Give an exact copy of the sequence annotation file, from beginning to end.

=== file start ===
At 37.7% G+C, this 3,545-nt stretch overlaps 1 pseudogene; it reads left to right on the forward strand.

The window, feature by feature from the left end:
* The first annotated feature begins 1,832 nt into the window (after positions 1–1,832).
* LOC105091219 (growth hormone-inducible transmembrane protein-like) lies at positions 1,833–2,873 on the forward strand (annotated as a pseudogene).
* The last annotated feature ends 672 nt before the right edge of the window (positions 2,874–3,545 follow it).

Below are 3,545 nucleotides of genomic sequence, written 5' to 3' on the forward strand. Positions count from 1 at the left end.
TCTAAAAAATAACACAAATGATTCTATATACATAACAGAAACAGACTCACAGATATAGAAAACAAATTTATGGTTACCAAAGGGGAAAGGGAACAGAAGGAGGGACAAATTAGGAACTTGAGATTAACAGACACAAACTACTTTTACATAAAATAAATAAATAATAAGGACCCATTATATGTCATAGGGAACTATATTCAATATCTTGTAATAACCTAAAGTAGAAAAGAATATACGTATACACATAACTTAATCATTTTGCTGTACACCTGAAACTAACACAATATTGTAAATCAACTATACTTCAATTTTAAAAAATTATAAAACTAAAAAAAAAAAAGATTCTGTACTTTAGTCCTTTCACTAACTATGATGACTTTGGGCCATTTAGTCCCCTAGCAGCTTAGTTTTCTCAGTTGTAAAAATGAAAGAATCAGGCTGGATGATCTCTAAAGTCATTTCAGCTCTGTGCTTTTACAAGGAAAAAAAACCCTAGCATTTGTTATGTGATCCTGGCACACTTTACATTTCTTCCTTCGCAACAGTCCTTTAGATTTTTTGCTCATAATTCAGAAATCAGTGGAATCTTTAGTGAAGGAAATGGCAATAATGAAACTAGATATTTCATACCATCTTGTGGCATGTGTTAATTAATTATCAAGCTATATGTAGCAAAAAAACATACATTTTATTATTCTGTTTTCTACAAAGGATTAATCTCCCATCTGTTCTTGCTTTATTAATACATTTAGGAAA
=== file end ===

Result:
At 37.7% G+C, this 3,545-nt stretch overlaps 1 pseudogene; it reads left to right on the forward strand.

The window, feature by feature from the left end:
* The first annotated feature begins 1,832 nt into the window (after positions 1–1,832).
* LOC105091219 (growth hormone-inducible transmembrane protein-like) lies at positions 1,833–2,873 on the forward strand (annotated as a pseudogene).
* The last annotated feature ends 672 nt before the right edge of the window (positions 2,874–3,545 follow it).

Below are 3,545 nucleotides of genomic sequence, written 5' to 3' on the forward strand. Positions count from 1 at the left end.
TCTAAAAAATAACACAAATGATTCTATATACATAACAGAAACAGACTCACAGATATAGAAAACAAATTTATGGTTACCAAAGGGGAAAGGGAACAGAAGGAGGGACAAATTAGGAACTTGAGATTAACAGACACAAACTACTTTTACATAAAATAAATAAATAATAAGGACCCATTATATGTCATAGGGAACTATATTCAATATCTTGTAATAACCTAAAGTAGAAAAGAATATACGTATACACATAACTTAATCATTTTGCTGTACACCTGAAACTAACACAATATTGTAAATCAACTATACTTCAATTTTAAAAAATTATAAAACTAAAAAAAAAAAAGATTCTGTACTTTAGTCCTTTCACTAACTATGATGACTTTGGGCCATTTAGTCCCCTAGCAGCTTAGTTTTCTCAGTTGTAAAAATGAAAGAATCAGGCTGGATGATCTCTAAAGTCATTTCAGCTCTGTGCTTTTACAAGGAAAAAAAACCCTAGCATTTGTTATGTGATCCTGGCACACTTTACATTTCTTCCTTCGCAACAGTCCTTTAGATTTTTTGCTCATAATTCAGAAATCAGTGGAATCTTTAGTGAAGGAAATGGCAATAATGAAACTAGATATTTCATACCATCTTGTGGCATGTGTTAATTAATTATCAAGCTATATGTAGCAAAAAAACATACATTTTATTATTCTGTTTTCTACAAAGGATTAATCTCCCATCTGTTCTTGCTTTATTAATACATTTAGGAAA